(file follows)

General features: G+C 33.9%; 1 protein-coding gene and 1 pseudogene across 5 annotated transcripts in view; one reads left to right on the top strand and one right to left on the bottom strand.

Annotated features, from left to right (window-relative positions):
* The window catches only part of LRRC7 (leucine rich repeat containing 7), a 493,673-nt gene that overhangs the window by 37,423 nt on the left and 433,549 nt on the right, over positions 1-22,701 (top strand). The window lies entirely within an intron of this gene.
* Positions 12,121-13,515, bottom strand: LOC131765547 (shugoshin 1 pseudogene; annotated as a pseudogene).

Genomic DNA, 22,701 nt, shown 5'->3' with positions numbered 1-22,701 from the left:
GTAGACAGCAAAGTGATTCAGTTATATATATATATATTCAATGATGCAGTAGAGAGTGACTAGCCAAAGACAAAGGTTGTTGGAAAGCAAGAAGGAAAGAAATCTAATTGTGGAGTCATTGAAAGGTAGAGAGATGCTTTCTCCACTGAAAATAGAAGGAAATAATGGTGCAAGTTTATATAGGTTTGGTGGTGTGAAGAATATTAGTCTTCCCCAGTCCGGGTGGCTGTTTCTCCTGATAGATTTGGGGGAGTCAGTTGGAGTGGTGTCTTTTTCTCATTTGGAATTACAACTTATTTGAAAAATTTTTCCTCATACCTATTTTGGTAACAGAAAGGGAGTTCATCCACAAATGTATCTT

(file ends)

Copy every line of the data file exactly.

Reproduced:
General features: G+C 33.9%; 1 protein-coding gene and 1 pseudogene across 5 annotated transcripts in view; one reads left to right on the top strand and one right to left on the bottom strand.

Annotated features, from left to right (window-relative positions):
* The window catches only part of LRRC7 (leucine rich repeat containing 7), a 493,673-nt gene that overhangs the window by 37,423 nt on the left and 433,549 nt on the right, over positions 1-22,701 (top strand). The window lies entirely within an intron of this gene.
* Positions 12,121-13,515, bottom strand: LOC131765547 (shugoshin 1 pseudogene; annotated as a pseudogene).

Genomic DNA, 22,701 nt, shown 5'->3' with positions numbered 1-22,701 from the left:
GTAGACAGCAAAGTGATTCAGTTATATATATATATATTCAATGATGCAGTAGAGAGTGACTAGCCAAAGACAAAGGTTGTTGGAAAGCAAGAAGGAAAGAAATCTAATTGTGGAGTCATTGAAAGGTAGAGAGATGCTTTCTCCACTGAAAATAGAAGGAAATAATGGTGCAAGTTTATATAGGTTTGGTGGTGTGAAGAATATTAGTCTTCCCCAGTCCGGGTGGCTGTTTCTCCTGATAGATTTGGGGGAGTCAGTTGGAGTGGTGTCTTTTTCTCATTTGGAATTACAACTTATTTGAAAAATTTTTCCTCATACCTATTTTGGTAACAGAAAGGGAGTTCATCCACAAATGTATCTT